The board's decision that cause for suspension existed was premised upon its interpretation of Rule 16. It found that "the effect of paragraphs a. and b. of Rule 16 [is] to require all sworn police personnel to carry a weapon and refrain from drinking whenever they are within the corporate limits of the City of Wood Dale."
• 4 We must determine whether that interpretation was arbitrary, unreasonable, or unrelated to the requirements of service. In construing regulations promulgated by administrative agencies, the same rules used in the construction of statutes are applicable. (Ekco, Inc. v. Edgar (1985), 135 Ill. App.3d 557, 561, 482 N.E.2d 130; Lipman v. Board of Review of Department of Labor (1984), 123 Ill. App.3d 176, 180, 462 N.E.2d 798.) In interpreting a regulation, each provision must be construed in connection with every other provision so as to produce a harmonious whole. Stelzer v. Matthews Roofing Co. (1986), 140 Ill. App.3d 383, 385-86, 488 N.E.2d 1293; City of Peoria v. Illinois Commerce Com. (1985), 132 Ill. App.3d 835, 837, 477 N.E.2d 749.
Subsection (a) of Rule 16 provides that a Wood Dale police officer must carry a weapon at all times while in the city of Wood Dale, except when the officer is in his home or when it is "impractical" to carry the weapon. Subsection (b) of Rule 16 prohibits an officer from carrying a firearm when consuming alcoholic beverages other than in his own home. The issue presented here is whether plaintiff, who consumed beer in a tavern within the city of Wood Dale without carrying his weapon violated subsection (a) of Rule 16 or whether his conduct was within the "impracticality" exception contained in subsection (a) of the rule.
• 5 On consideration of the regulation as a whole, we agree with the trial court that subsection (b) must be considered as an illustration of the impracticality exception within Rule 16(a). That is, when an officer drinks an alcoholic beverage in Wood Dale outside his own home, it would be considered impractical under section (a) for him to carry a weapon. This interpretation comports with both the commonsense view that one who is drinking alcohol should not be carrying a firearm and the strict prohibition of section (b) that an officer may not consume alcohol outside his home while armed. The only alternative is to consider the interaction of sections (a) and (b), as the board did, as creating a third, unwritten rule which completely prohibits Wood Dale police officers from drinking alcohol in Wood Dale, except in their own homes. Although we are mindful of the fact that police officers are often considered to be on duty at all times (People v. Bouse (1977), 46 Ill. App.3d 465, 471, 360 N.E.2d 1340; Banks v. City of Chicago (1973), 11 Ill. App.3d 543, 549-50, 297 N.E.2d 343, appeal denied (1973), 54 Ill.2d 591), we find the board's construction of the rule in these circumstances to be unwarranted and unreasonable and conclude the circuit court correctly reversed the decision of the board.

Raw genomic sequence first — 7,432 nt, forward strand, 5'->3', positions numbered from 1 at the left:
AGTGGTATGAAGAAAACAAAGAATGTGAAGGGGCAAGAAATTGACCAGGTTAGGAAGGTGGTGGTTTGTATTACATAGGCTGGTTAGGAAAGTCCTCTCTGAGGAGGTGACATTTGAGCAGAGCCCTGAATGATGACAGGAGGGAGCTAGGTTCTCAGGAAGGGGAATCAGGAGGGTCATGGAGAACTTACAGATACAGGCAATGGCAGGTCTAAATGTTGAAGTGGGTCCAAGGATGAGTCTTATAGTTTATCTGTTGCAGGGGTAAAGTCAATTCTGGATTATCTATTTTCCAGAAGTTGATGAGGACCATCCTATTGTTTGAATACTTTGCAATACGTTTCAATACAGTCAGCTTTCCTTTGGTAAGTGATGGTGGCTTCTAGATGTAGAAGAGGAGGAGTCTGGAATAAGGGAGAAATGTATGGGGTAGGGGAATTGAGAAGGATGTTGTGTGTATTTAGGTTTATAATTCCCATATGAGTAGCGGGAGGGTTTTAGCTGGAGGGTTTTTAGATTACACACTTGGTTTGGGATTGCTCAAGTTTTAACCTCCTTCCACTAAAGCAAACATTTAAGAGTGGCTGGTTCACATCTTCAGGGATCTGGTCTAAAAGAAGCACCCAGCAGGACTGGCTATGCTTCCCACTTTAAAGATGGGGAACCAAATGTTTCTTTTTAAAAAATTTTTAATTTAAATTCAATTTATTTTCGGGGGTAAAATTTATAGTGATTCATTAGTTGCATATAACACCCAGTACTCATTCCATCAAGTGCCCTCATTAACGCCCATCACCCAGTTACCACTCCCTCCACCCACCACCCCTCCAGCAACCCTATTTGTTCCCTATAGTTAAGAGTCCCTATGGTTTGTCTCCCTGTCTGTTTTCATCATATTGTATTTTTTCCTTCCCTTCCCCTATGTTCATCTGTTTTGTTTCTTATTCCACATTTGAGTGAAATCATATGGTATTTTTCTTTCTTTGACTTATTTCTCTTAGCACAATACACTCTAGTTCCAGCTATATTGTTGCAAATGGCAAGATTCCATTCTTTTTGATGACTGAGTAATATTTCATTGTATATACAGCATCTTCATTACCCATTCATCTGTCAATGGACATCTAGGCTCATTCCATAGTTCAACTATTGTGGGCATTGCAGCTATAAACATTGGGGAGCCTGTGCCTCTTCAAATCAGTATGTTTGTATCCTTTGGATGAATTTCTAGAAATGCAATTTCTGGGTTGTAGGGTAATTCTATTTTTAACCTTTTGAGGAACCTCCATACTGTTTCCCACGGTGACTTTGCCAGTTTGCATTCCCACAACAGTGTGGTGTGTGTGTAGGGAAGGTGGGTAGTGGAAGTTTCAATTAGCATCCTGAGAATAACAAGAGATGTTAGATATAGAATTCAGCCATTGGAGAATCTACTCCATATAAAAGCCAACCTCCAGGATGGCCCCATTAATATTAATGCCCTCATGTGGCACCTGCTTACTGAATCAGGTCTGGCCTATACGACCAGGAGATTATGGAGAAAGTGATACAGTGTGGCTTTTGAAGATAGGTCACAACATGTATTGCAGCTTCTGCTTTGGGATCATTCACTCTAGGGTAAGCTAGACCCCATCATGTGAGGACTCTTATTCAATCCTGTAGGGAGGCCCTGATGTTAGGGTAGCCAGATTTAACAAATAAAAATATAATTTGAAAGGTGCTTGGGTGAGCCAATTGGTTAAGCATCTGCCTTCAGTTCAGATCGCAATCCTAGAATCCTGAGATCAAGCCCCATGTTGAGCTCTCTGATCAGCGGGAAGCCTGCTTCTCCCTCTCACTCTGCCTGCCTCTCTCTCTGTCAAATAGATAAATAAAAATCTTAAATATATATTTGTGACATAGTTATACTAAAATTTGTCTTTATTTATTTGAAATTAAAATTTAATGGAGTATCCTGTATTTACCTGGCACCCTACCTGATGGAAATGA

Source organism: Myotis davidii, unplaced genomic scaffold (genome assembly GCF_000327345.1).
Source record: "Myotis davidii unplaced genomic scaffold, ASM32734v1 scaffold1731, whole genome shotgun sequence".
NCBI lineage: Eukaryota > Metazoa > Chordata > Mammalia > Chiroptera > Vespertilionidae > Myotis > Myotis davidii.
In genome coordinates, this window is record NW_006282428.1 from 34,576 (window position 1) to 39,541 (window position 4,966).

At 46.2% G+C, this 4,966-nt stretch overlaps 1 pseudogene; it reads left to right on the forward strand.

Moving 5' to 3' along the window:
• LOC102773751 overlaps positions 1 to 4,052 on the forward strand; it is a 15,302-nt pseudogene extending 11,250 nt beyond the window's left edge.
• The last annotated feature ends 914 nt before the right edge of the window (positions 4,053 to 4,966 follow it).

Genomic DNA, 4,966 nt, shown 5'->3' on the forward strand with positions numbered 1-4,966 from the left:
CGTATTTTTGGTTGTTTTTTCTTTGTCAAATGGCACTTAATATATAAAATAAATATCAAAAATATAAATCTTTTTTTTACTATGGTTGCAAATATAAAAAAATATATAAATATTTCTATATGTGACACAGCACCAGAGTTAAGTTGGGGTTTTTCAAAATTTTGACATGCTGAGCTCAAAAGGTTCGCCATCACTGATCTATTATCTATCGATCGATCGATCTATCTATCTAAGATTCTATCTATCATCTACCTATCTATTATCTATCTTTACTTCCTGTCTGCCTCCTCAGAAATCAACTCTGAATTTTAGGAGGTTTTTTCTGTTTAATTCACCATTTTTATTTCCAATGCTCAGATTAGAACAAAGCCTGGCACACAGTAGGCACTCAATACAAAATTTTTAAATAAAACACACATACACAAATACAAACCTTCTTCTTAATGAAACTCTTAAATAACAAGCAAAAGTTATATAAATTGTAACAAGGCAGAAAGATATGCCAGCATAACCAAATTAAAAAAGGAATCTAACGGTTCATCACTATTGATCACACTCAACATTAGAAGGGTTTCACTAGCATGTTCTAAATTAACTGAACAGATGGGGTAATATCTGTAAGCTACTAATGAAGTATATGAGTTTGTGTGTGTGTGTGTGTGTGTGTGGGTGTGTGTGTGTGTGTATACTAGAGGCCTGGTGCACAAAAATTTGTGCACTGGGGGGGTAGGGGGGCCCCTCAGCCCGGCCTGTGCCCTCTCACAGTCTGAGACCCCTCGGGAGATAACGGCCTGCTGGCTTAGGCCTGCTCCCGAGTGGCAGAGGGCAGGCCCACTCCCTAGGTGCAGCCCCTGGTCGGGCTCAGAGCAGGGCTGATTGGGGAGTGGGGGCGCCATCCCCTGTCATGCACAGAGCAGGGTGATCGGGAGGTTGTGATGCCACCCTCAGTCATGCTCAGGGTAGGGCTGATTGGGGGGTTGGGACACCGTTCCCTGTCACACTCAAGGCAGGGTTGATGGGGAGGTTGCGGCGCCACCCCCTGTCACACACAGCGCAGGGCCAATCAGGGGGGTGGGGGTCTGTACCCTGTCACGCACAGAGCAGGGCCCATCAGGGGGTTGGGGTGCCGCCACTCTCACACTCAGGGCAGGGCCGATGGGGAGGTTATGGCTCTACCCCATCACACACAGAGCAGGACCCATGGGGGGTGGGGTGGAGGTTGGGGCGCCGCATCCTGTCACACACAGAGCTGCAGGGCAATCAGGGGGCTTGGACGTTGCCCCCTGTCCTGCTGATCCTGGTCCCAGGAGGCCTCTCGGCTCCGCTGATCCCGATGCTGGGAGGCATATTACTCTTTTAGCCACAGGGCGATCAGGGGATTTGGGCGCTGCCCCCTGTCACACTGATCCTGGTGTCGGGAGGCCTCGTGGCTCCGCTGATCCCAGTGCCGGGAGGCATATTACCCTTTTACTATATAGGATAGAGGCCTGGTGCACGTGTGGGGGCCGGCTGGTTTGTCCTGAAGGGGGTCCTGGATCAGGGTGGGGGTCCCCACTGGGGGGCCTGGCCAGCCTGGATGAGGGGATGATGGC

Accordingly, the judgment of the circuit court is affirmed.
HOPF and REINHARD, JJ., concur.